Single super phosphate (SSP)
Single super phosphate (SSP)
Single super phosphate (SSP)

Specification of Granulated Single Supper Phosphate

Product identification
Chemical Name Calcium Di-hydrogen phosphate
Chemical formula Ca(H₂PO₄)₂
Trade name Single supper phosphate granules
Use Agriculture fertilizers
Chemical properties
Water soluble phosphate as P₂O₅ 16+_0.5%
Total phosphate as P₂O₅ 20+_ 0.5%
Free acid as  P₂O₅ 4.0% Max
Moisture 5.0% Max
Physical properties
Appearance Granulated solid
Solubility Partially soluble in water
Grain size 2:5 mm 90% Min
Hardiness 3kg Min

Tips :

The advantage of using Superphosphate as a fertilizer is that the phosphoric acid is fully water soluble, but when Superphosphate is applied to the soil, it is converted into soluble phosphate. This is due to precipitation as calcium, iron or aluminum phosphate, which is dependent on the soil type to which the fertilizer is added, be it alkaline or acidic garden soil. All soil types can benefit from the application of Superphosphate as a fertilizer. It is used in conjunction with an organic fertilizer and should be applied at sowing or transplant time

Single super phosphate (SSP)
single super phosphate ssp

Single super phosphate (SSP)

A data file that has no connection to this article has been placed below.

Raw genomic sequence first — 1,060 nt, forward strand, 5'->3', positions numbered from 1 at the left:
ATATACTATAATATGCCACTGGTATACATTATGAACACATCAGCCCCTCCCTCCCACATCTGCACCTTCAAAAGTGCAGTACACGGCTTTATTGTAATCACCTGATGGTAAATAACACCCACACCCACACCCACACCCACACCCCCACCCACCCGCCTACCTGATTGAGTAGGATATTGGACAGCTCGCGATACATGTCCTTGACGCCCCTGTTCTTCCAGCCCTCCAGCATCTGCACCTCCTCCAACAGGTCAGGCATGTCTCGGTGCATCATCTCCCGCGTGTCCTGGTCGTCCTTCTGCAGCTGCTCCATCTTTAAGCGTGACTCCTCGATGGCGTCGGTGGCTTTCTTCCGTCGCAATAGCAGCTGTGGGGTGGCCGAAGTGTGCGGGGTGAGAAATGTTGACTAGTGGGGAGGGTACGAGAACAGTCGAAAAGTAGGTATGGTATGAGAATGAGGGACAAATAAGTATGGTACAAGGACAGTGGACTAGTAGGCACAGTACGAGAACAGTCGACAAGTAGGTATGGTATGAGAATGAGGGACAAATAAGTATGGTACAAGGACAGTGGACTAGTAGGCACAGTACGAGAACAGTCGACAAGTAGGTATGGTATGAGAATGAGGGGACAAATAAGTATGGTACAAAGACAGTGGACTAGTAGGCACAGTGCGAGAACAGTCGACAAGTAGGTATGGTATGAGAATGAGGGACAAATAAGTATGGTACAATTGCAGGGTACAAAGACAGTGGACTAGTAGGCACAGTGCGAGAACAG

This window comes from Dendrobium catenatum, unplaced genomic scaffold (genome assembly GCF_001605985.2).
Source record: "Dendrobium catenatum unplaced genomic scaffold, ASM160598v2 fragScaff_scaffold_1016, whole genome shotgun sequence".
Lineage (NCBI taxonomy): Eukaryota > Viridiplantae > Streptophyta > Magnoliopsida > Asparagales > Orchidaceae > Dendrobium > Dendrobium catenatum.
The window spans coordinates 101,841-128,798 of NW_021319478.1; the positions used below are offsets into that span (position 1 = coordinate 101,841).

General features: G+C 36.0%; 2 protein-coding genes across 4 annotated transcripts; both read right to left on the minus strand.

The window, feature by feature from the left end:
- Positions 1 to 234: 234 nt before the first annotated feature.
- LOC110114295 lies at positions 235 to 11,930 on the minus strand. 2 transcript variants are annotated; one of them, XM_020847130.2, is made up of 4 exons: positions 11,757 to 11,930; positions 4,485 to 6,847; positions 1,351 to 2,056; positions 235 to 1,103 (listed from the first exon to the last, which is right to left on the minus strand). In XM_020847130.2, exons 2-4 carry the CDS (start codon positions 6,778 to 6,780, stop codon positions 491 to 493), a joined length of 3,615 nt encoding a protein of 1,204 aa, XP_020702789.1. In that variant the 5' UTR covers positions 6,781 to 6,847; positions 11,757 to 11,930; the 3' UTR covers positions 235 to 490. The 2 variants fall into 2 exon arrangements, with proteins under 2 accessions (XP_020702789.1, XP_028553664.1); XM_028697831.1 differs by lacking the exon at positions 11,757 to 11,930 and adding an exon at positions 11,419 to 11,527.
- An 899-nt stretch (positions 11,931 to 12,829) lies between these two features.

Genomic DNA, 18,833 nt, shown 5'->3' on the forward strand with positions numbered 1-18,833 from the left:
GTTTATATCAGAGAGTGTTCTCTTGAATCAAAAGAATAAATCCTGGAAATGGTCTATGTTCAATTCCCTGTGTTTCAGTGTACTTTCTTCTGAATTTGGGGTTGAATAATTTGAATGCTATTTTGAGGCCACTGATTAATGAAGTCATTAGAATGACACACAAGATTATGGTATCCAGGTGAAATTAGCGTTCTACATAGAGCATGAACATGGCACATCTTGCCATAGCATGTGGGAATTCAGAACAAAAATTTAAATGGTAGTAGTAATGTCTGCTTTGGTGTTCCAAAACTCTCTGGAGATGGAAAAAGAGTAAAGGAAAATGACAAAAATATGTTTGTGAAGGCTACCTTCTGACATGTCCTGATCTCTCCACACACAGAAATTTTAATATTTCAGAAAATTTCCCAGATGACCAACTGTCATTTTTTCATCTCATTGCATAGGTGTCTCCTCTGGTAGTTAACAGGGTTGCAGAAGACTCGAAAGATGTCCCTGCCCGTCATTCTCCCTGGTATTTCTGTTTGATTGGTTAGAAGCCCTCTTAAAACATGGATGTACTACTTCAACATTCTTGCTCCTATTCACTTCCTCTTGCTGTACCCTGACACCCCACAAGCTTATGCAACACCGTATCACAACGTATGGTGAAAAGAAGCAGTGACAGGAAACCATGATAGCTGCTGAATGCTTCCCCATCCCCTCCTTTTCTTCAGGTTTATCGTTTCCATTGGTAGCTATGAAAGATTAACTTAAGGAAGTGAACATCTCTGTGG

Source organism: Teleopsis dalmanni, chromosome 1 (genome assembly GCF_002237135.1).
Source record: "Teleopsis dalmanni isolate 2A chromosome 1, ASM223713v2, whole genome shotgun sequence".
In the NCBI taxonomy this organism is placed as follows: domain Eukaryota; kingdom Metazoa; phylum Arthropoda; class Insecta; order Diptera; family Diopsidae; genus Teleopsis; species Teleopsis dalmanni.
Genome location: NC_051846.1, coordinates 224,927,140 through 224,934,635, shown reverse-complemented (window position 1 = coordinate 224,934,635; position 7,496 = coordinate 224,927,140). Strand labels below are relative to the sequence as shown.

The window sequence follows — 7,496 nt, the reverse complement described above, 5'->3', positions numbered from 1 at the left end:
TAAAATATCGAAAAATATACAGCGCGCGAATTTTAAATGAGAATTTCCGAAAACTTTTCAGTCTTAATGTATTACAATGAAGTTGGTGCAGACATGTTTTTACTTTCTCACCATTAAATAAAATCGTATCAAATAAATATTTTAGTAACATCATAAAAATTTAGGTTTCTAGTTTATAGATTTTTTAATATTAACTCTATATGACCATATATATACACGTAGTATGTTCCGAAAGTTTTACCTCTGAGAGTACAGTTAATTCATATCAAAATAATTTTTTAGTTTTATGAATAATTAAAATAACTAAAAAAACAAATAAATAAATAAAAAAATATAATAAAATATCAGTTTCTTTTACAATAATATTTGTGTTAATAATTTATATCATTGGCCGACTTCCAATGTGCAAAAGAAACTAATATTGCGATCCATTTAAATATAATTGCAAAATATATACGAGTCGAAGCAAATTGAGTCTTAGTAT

Single super phosphate (SSP) was the first commercial mineral fertilizer and it led to the development of the modern plant nutrient industry. This material was once the most commonly used fertilizer, but other phosphorus (P) fertilizers have largely replaced SSP because of its relatively low P content. SSP can easily be produced on a small scale to meet regional needs. Since SSP contains both monocalcium phosphate (MCP, also called calcium dihydrogen phosphate) and gypsum, no problems arise with phosphogypsum byproduct disposal unlike the manufacture of other common P fertilizers. The general chemical reaction is: Ca3 (PO4)2 [rock phosphate] + 2 H2SO4 [sulfuric acid] → Ca (H2PO4)2 [monocalcium phosphate] + 2 CaSO4 [gypsum] SSP is an excellent source of three plant nutrients. The P component reacts in soil similarly to other soluble fertilizers. The presence of both P and sulfur (S) in SSP can be an agronomic advantage where both of these nutrients are deficient. In agronomic studies where SSP is demonstrated to be superior to other P fertilizers, it is usually due to the S and/or Ca that it contains. When locally available, SSP has found wide-spread use for fertilizing pastures where both P and S are needed. As a source of P alone, SSP often costs more than other more concentrated fertilizers, therefore it has declined in popularity.

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